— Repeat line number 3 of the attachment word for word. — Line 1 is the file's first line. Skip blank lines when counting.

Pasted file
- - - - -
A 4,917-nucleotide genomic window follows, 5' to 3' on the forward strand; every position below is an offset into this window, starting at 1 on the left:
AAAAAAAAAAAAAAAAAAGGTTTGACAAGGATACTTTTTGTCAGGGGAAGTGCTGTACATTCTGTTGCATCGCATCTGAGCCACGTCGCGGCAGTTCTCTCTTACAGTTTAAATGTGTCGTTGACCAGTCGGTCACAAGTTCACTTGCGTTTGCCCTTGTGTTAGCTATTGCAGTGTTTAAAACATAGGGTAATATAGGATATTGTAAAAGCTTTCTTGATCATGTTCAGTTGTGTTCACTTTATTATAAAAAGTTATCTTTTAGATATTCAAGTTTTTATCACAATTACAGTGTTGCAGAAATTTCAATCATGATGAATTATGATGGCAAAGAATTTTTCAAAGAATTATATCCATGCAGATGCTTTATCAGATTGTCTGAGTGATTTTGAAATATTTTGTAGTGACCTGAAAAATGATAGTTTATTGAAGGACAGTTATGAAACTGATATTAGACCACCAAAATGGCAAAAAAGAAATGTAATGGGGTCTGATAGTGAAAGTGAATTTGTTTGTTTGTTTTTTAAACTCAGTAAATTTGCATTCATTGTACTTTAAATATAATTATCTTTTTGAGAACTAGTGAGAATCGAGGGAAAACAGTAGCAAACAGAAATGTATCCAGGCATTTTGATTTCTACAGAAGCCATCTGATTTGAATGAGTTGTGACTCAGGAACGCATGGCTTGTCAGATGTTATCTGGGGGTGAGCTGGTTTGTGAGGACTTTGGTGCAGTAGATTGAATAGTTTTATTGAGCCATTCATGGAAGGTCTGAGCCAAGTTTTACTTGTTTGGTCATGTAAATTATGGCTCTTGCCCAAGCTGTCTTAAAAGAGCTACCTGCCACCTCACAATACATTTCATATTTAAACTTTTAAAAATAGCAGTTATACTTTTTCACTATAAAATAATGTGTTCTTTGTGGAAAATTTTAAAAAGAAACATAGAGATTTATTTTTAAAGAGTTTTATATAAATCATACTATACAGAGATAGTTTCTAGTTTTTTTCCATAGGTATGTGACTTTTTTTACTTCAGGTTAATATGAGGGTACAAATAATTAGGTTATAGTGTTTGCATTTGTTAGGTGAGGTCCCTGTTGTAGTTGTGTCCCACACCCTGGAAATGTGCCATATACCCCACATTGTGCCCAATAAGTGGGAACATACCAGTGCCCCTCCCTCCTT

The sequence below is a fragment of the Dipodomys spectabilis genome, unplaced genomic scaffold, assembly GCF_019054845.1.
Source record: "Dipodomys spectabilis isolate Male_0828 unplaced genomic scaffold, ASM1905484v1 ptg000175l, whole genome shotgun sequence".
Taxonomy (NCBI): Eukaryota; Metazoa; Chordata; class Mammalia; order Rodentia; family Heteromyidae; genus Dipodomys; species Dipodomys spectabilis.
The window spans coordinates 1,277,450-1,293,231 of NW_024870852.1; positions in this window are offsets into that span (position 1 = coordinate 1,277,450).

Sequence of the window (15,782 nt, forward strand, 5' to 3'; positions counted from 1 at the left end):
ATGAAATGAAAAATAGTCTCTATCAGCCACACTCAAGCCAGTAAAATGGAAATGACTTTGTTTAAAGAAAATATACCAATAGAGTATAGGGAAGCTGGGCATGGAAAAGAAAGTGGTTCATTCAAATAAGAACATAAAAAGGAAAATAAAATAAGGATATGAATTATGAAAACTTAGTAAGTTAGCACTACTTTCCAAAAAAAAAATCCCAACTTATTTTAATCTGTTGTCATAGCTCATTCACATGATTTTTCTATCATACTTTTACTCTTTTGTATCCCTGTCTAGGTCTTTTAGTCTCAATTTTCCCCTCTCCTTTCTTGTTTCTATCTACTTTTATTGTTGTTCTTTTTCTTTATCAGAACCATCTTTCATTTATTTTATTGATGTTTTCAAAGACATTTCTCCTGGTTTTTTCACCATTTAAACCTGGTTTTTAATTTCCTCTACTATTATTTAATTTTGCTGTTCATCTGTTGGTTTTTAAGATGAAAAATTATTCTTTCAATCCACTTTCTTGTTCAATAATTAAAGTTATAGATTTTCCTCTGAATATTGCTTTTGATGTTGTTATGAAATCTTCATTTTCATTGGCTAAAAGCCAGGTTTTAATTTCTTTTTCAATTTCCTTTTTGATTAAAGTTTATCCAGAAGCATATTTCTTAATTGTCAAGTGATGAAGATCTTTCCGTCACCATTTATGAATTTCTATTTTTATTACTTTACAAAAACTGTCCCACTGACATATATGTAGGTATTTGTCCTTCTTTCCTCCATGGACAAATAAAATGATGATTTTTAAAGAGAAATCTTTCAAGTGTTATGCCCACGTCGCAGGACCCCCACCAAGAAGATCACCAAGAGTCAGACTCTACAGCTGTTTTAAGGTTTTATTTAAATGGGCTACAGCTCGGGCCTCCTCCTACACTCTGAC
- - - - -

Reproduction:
The sequence below is a fragment of the Dipodomys spectabilis genome, unplaced genomic scaffold, assembly GCF_019054845.1.